Burial of John Franklin. Author: me


Kabloonas is the way in which the Inuit who live in the north part of Canada call those who haven´t their same ascendency.

The first time i read this word was in the book "Fatal Passage" by Ken McGoogan, when, as the result of the conversations between John Rae and some inuit, and trying to find any evidence of the ill-fated Sir John Franklin Expedition, some of then mentioned that they watched how some kabloonas walked to die in the proximities of the river Great Fish.

I wish to publish this blog to order and share all those anecdotes that I´ve been finding in the arctic literature about arctic expeditions. My interest began more than 15 years ago reading a little book of my brother about north and south pole expeditions. I began reading almost all the bibliography about Antarctic expeditions and the superknown expeditions of Scott, Amundsen, Shackleton, etc. After I was captured by the Nansen, Nobile and Engineer Andree. But the most disturbing thing in that little book, full of pictures, was the two pages dedicated to the last Franklin expedition of the S.XIX, on that moment I thought that given the time on which this and others expeditions happened, few or any additional information could be obtained about it. I couldn´t imagine that after those two pages It would be a huge iceberg full of stories, unresolved misteries, anecdotes, etc. I believe that this iceberg, on the contrary than others, would continue growing instead melting.

sábado, 25 de abril de 2015


"There lies a vessel in that realm of frost,

Not wrecked, not stranded, yet for ever lost;

Morn shall return, and noon, and eve, and night,

Meet here with interchanging shade and light;

But from that barque no timber shall decay, 

Of those cold forms, no feature pass away; 

Perennial ice around th' encrusted bow,

The empty deck, and shatter'd masts shall grow, 

Till from the sun himself the whole be hid, 

Or spied beneath a crystal pyramid'

Few times so few words could have described better the tragedy happened in the Arctic, and so few words could have better described the present situation on which the Terror is eluding the attempts of the Canadian government to find it. It looks like as if the poem had predicted that any shipwreck would ever be found. 

Those, are the words which accompanied the working model over which the Francis Rawdon Moira Croizer statue in Banbridge was based.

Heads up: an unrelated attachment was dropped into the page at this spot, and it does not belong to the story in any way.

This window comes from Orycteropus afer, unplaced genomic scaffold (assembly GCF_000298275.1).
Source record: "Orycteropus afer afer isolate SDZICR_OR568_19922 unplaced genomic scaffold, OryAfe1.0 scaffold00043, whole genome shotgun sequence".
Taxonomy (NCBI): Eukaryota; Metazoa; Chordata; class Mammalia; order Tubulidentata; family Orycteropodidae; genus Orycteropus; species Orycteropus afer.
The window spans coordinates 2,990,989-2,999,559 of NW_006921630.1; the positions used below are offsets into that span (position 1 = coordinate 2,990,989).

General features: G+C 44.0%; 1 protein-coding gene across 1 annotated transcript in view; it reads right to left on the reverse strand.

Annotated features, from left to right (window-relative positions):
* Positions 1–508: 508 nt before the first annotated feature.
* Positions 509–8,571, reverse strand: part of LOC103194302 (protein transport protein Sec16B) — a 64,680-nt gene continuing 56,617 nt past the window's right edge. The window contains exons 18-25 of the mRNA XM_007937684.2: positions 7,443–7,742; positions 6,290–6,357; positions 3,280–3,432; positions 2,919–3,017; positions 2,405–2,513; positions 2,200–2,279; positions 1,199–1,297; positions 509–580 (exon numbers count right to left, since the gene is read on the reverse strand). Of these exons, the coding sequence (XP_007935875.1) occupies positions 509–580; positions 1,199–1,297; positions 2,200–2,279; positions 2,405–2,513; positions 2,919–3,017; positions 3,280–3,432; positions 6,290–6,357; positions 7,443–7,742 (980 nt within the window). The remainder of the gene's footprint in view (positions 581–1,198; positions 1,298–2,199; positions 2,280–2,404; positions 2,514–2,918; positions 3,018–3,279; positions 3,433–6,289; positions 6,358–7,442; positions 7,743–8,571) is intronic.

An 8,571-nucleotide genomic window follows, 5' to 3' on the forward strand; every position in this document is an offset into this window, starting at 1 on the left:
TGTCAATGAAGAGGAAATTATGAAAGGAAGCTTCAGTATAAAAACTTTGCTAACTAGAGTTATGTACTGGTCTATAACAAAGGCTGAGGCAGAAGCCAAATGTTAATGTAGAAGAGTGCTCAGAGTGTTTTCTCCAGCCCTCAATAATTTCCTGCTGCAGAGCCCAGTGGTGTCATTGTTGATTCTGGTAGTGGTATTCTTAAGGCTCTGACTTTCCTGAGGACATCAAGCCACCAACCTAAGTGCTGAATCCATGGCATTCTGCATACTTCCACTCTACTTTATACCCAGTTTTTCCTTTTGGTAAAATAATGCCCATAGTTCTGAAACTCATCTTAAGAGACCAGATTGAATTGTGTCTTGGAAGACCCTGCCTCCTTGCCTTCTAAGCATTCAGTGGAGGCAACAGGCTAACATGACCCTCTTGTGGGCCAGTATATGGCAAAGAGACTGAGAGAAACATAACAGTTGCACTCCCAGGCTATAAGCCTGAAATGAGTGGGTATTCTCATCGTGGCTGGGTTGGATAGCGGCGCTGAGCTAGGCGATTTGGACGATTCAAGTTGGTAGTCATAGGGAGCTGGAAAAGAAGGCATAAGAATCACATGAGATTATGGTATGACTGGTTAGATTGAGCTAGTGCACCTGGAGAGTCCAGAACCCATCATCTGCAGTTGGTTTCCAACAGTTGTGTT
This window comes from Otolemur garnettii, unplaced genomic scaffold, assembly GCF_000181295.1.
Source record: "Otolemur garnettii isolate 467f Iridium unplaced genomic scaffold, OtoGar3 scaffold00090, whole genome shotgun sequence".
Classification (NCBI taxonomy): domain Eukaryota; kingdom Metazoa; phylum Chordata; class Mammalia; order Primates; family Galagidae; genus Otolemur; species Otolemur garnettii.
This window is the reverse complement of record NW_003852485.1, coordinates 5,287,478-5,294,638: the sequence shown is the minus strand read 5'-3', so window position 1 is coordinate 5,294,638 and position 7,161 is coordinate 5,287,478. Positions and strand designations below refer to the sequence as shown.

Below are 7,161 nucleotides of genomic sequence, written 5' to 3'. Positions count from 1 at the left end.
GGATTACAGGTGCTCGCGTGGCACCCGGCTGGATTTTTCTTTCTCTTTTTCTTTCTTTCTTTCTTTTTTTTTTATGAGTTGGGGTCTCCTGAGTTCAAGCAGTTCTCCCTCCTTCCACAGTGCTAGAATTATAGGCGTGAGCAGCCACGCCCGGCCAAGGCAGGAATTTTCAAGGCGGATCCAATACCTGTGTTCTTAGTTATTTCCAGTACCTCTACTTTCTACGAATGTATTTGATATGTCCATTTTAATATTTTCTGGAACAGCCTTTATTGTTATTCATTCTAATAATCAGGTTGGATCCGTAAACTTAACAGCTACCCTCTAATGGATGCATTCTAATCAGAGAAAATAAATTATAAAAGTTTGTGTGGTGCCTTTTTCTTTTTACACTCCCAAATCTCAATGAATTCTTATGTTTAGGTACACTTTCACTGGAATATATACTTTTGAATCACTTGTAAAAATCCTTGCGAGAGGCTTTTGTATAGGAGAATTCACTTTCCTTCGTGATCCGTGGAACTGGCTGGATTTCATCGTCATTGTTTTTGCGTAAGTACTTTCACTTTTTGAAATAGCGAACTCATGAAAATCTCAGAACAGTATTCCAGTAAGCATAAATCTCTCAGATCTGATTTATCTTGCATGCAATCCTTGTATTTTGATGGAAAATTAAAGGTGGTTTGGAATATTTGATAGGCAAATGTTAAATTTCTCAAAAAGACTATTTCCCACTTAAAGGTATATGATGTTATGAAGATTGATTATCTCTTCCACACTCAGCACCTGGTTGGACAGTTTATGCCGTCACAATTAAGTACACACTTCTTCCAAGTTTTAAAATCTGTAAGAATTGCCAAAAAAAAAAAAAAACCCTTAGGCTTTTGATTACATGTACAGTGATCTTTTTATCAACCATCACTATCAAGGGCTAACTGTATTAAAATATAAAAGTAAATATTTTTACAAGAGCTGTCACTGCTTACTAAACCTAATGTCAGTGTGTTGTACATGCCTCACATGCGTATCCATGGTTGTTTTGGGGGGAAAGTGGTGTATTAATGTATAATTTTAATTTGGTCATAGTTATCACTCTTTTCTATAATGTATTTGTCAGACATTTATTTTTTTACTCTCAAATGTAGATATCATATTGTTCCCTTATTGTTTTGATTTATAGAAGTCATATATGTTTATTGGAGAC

Colossal Statue of the late Captain Crozier, RN


It was the same sculptor, Joseph Robinson Kirk, who made both statues, the marble model and the statue which is guarding Crozier´s house in Banbridge.  The author of these words, as Randall Osczevsky indicated me, seems to come, or better said: based, from the poem called Greenland by James Montgomery. The poem is much larger and it looks as if some phrases would have been selected to fit in some sort of plaque or engraving in the Kirk´s marble model.  

Joseph Robinson Kirk, R.H.A. Photograph.
Kirk´s work didn´t end here, he also made a bust of Francis Leopold McClintock whose location is unknown to me and the marble Crozier memorial of Seapatrick church, which Regina Koellner indicated me  was also made by him. The memorial it is described here as follows:

"The two small panel carvings in the niches, with the larger Crozier Memorial (also by J.R. Kirk) in Seapatrick Church, are of considerable merit. All display the Erebus and Terror (the ships of the expedition) starkly embedded in great chunky three-dimensional ice-floes, exciting and near-abstract triumphs of the imagination, as weird and poetic as the rockery mountains invented by Joachim Patinir, and for the same reason: neither artist had ever seen what he sought with such intensity to portray."

Crozier´s memorial in Seapatrick Church, Banbridge
Our people in the field, Regina Koellner, Kat Stoetzel and William Greenwell, are doing some researching in Banbridge area right now. Regina has allowed me to show a better picture of the Crozier´s memorial in Seapatrick church:

Crozier´s memorial in Seapatrick Church, Banbridge
Photo by Regina Koellner.
To me, Montgomery´s poem, or its arrangement, is like a premonitory dream. The selection of phrases and words could  have hardly been better chosen. However, no matter what the poem says the truth is that:

The Terror will be sooner than later found, it won´t be forever lost

Not stranded, that for sure, but  shipwrecked and covered of moss,

No decayed timber will be found,  cold waters will preserve them for us,

But her forms will indeed have passed away , about that you can trust

Her empty decks must be found, that is true, but broken and rust 

Her shattered masts won´t grow again, they are not longer holden to the ship fast

2 comentarios:

  1. Hellooo, Andres! It's so nice to visit your blog again and see all of your insightful, carefully crafted posts! I like how you started this one with an excerpt from Montgomery's eloquent poem; I have never heard it before, and my interest is definitely piqued! The monuments are gorgeous, and it's nice to see that Regina supplied a photo! Your clever twist on the poem sums it up nicely: the Terror will be found (let's hope it occurs within our lifetimes).

  2. Hi Jaeschylus! It is wonderful to reading you here again! Thanks for your kind words. I think that finding the Terror it is only a matter of time. And my guts say that they will find it not too late!!